Making the most of a book signing
J.K. Rowling, Stephen King, and Amy Tan sit at tables to sign books while people line up out the door and down the block. These super stars barely have time to take a drink of water for the crush of fans waiting to talk to them.
Now you’re an author, too, and you’ve lined up book signing events. You’ve got your books all displayed. Pen at the ready. Readers will be just as eager to line up for your book, right?
Enter the reality. Book signings are a great way to get your name out there, to meet readers who may become loyal followers, and to sell books. They can also be tedious, even spirit crushing. So tedious, in fact, that you might be tempted to read a book, file your nails, or eat lunch to fill the time. But don’t do it. A successful book signing requires work on the author’s part.
Here are some things I’ve learned from other authors and from doing dozens of signings myself. These won’t guarantee success, but they will help your book signing events come closer to your dreams.
Promote the event yourself. You can’t count on the host to do it all for you. Post on all your social media sites that you’ll be signing books and invite your friends to come. Email everyone who may not use social media. Friendly faces are helpful even if they’ve already bought.
Location, location, location. Arrive early to get the lay of the land and thank your host for the opportunity. If it’s possible, get your table moved closer to the door. You want to be in the highest traffic spot possible. Ask to have a few of your books positioned next to the cash register to encourage impulse buys.
Set up your display. Have a stack of books but also have a stand to hold one book so the cover is clearly visible. Prepare an 8×10 sign that includes the cover of your book, a pithy review comment or two, and the sale price.
Have something for everyone. A bookmark touting your book and your contact info is great. People like bookmarks and even if they don’t buy your book on the spot, the bookmark will be a useful reminder of your book and how to get it.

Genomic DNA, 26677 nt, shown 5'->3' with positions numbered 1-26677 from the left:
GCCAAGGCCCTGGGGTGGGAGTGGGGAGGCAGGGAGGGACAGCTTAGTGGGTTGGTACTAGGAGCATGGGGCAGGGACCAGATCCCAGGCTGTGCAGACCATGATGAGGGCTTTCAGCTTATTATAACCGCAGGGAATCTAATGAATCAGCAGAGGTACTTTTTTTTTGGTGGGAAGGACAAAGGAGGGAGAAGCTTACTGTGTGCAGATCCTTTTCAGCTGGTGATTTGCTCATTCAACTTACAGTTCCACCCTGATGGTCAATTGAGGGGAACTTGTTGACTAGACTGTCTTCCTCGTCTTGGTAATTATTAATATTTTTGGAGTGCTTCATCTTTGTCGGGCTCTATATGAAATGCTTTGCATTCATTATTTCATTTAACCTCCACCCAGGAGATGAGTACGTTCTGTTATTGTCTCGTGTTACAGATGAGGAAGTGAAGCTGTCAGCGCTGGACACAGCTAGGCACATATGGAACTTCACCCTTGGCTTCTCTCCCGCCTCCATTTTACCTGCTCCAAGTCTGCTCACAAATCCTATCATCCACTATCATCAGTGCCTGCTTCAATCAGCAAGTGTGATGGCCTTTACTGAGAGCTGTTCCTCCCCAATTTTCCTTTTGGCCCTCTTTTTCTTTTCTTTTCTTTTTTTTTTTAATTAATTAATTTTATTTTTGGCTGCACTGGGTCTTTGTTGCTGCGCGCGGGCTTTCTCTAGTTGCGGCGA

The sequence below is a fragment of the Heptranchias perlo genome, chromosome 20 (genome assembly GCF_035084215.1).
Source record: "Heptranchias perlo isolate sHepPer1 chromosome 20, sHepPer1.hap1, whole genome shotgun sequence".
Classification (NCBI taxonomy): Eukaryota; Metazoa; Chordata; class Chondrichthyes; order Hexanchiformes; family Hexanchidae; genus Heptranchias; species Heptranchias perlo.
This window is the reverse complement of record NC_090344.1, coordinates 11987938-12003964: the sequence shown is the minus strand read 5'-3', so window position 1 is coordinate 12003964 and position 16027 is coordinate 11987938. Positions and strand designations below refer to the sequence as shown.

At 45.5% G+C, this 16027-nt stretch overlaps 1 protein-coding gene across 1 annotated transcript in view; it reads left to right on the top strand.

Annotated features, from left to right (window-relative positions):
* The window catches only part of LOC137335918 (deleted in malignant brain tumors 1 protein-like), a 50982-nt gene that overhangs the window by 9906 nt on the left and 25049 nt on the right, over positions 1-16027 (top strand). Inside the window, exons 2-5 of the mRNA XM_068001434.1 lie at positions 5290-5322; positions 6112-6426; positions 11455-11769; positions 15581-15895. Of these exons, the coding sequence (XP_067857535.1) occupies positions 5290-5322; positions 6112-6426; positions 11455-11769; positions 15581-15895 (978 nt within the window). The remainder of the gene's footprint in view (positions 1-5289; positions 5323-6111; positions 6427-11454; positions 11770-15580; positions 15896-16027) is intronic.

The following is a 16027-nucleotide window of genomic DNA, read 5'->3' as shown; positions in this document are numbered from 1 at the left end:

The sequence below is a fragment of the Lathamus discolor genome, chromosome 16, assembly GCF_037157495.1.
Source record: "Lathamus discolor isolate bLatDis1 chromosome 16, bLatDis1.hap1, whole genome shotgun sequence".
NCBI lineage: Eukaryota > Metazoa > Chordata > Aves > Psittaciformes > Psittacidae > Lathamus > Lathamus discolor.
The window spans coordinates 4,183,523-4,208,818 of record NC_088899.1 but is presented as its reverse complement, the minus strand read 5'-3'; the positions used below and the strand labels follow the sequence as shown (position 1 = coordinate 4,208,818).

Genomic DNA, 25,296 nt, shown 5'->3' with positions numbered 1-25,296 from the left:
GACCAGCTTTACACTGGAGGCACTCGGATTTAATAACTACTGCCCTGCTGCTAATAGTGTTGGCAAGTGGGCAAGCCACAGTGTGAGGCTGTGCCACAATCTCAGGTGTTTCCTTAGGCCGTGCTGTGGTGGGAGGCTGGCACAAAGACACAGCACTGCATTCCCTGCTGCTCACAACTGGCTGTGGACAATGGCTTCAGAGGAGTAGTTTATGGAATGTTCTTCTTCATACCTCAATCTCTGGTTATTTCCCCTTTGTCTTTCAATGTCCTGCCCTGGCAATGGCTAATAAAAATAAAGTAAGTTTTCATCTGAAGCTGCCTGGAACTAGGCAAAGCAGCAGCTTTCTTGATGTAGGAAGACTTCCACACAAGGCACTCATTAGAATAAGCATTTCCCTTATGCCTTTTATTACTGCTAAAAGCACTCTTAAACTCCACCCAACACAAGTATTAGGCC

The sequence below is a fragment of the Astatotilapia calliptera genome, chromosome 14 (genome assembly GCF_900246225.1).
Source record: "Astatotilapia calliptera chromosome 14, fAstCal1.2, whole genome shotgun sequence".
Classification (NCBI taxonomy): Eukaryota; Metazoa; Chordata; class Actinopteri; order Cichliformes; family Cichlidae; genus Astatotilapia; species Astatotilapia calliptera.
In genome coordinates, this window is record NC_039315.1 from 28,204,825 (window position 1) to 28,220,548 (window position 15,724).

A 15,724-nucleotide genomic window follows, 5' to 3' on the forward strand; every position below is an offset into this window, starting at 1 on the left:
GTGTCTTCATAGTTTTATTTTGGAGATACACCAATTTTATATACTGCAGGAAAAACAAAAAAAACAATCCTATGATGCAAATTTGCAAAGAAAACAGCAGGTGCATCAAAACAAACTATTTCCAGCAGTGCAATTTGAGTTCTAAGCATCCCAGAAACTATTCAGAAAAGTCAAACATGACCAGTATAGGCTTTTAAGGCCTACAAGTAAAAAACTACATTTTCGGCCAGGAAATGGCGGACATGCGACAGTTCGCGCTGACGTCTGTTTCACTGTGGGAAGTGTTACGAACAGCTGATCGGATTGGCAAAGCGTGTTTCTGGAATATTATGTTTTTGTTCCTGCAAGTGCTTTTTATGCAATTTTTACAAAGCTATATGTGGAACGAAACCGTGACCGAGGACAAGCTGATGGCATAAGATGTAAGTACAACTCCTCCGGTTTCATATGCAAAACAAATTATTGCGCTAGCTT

Sell yourself. Stand beside your table (instead of sitting behind it), make eye contact, smile, greet people. People who may have walked on by may be drawn in by your friendly greeting. Tell them you’re an author that xyz location has invited to chat with their guests. Ask them if they have a moment so you can tell them about your book.
Sell your book. Be ready to explain your book in 30 seconds or less. Here’s where your log line comes in. Put a book in their hands. It’s harder to say, no, when they’re already holding the book. Ask questions to engage them in a conversation and find out their reading interests. Tell them you’d be happy to sign a copy for them. When they buy, ask how they’d like the book inscribed. Be sure to ask them to spell their name for you. You’d be surprised how many ways there are to spell Carol!
Thank them. If they buy, thank them. If they don’t buy, thank them. Make sure everyone you meet leaves your table happy they met a real, live author. And get a bookmark into their hands.
Backroom Details. It took me a few signings (and a little lost money) to learn these tips. 1) Be sure you and the store agree on how sales will be handled. Will the store ring up the sale? Before you sign the book? Or will you handle the money? 2) Keep track of book numbers. Know how many books you came with and how many you have left. Even bookstores can’t always tell how many of your books rang through their register and you’ll settle up before you leave. And of course, thank the store owner for the opportunity.
These tips work as well if you’re on your own at a signing or if you’re in the company of a dozen other authors, at bookstores, restaurants, libraries.
Have I thought of everything? Probably not. If you have other tips, or book signing stories to share, don’t hesitate to leave a note. And, happy book signings!